|Publication number||US4281774 A|
|Application number||US 06/130,925|
|Publication date||Aug 4, 1981|
|Filing date||Mar 17, 1980|
|Priority date||Mar 17, 1980|
|Publication number||06130925, 130925, US 4281774 A, US 4281774A, US-A-4281774, US4281774 A, US4281774A|
|Inventors||George V. Mumford|
|Original Assignee||Owens-Illinois, Inc.|
|Export Citation||BiBTeX, EndNote, RefMan|
|Patent Citations (3), Referenced by (52), Classifications (8), Legal Events (2)|
|External Links: USPTO, USPTO Assignment, Espacenet|
Plastic closures with tamper proof bands are well known in the prior art. In general, the lower portion of the closure skirt locks around a circumferential bead projecting from the outside surface of the container wall, just below the rim. The lower part of the skirt, below the protruding container bead, forms a tamper proof band which must be removed before the closure may be removed. Many different designs have been developed for permitting easy removal of the tamper proof band. Typically, the skirt is weakened by score lines on which the band may be torn away. Further, a tab is usually provided which the user may grasp to begin pulling the tamper proof band from the remainder of the closure. To make the tab accessible, the prior art has variously employed such methods as perforating an area around the tab, thickening the skirt walls near the tab, and forming an enlarged tab extending below the bottom of the skirt.
For example, U.S. Pat. No. 3,856,171 to Rossi discloses a tab partially cut away from the skirt and connected by a plurality of frangible strips, and a thickened skirt wall near the tab. U.S. Pat. No. 3,753,511 to Ruch discloses a similar band and tab, with a weakening score line formed on the outside of the skirt. While such prior art devices may be completely effective, the means employed to form the tab or frangible strip have been relatively expensive, and have used a greater amount of material than necessary. A more easily manufactured tamper proof closure, using a minimum amount of material, without loss of convenience in use is deemed desirable.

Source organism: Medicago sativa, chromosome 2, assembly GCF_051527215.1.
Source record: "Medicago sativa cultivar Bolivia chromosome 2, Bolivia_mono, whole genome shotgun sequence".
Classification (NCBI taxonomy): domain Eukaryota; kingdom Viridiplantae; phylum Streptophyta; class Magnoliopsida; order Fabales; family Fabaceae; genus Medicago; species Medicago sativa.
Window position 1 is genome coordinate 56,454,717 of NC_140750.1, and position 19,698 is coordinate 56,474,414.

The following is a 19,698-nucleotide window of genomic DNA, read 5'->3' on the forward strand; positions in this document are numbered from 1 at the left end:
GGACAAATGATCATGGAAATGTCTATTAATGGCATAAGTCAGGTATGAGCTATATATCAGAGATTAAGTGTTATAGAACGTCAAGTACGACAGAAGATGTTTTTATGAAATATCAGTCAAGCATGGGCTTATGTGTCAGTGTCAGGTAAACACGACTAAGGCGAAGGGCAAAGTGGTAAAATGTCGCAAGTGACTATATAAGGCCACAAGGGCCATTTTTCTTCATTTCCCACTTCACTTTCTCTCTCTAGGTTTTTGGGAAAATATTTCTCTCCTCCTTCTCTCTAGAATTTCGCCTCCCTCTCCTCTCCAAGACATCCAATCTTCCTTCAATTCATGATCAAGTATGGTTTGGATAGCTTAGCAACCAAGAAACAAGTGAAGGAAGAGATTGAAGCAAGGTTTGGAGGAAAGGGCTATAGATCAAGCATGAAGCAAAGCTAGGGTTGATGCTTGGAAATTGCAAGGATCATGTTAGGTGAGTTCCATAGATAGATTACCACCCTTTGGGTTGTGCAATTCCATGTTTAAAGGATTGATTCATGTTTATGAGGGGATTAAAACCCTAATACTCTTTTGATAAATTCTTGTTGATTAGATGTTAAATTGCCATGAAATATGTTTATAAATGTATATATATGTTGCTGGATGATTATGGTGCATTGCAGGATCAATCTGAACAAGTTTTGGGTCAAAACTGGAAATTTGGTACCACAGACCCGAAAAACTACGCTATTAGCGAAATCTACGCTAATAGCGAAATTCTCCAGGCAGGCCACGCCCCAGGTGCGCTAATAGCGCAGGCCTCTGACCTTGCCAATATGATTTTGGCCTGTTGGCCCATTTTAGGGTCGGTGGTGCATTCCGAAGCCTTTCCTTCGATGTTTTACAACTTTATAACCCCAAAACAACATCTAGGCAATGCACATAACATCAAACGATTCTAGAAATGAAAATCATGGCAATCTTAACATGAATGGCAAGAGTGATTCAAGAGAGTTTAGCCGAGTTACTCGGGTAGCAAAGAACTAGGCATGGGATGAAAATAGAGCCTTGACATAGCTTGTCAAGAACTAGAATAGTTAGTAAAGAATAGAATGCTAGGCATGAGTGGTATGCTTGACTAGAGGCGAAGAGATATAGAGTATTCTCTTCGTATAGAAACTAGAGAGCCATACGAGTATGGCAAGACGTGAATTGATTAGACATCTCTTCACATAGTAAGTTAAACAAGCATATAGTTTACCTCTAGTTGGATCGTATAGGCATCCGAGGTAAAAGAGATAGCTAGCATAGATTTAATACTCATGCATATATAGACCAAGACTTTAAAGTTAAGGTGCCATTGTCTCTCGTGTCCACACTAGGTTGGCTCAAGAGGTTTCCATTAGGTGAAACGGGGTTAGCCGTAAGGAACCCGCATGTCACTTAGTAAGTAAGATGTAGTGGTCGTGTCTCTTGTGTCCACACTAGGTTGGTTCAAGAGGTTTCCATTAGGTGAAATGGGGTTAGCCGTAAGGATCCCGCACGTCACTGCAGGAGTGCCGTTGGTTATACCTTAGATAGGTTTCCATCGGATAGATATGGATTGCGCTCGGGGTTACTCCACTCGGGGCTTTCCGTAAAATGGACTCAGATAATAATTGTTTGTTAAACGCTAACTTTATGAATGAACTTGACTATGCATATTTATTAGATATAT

The invention provides an improved plastic tamper proof closure for a plastic container that has a finish with an outwardly protruding continuous circumferential bead, such as a plastic can for citrus products. The cap has a top panel section and a relatively short skirt section depending from the periphery thereof. The inside of the skirt has a discontinuous circumferential groove, formed to snugly engage the circumferential bead protruding from the container. When the cap is pressed into sealing engagement with the container, therefore, the protruding bead snaps into the groove on the inside of the cap skirt and prevents removal of the cap. The lower part of the skirt, below the groove, snaps into engagement below the protruding bead, and functions as a tamper proof band. The discontinuous groove does not extend through a small segment of the skirt. Therefore, the protruding bead on the container causes this segment and the portion of the skirt immediately surrounding it to bulge outward slightly. A vertical score line on the inside of the skirt extends from one end of the groove to the bottom of the skirt. The band may be easily grasped at the bulge and torn away along the weakened lines formed by the circumferential groove and the vertical score line.
The closure panel has a depending plug to sealingly engage the inside of the container wall. The plug may be an integral annular member depending from the flat panel section. Alternatively, the panel may be depressed near its periphery, to extend into the container, thereby forming a sealing plug.
FIG. 1 is an elevational view, partially in section, of a closure embodying this invention, shown in sealing engagement with a plastic container.
FIG. 2 is an enlarged sectional view showing the container bead in engagement with the groove in the closure skirt.
FIG. 3 is a sectional view similar to FIG. 2, but taken on a plane through the small area of the skirt without the groove.
FIG. 4 shows an alternative embodiment of the invention, having a differently formed sealing plug on the closure panel.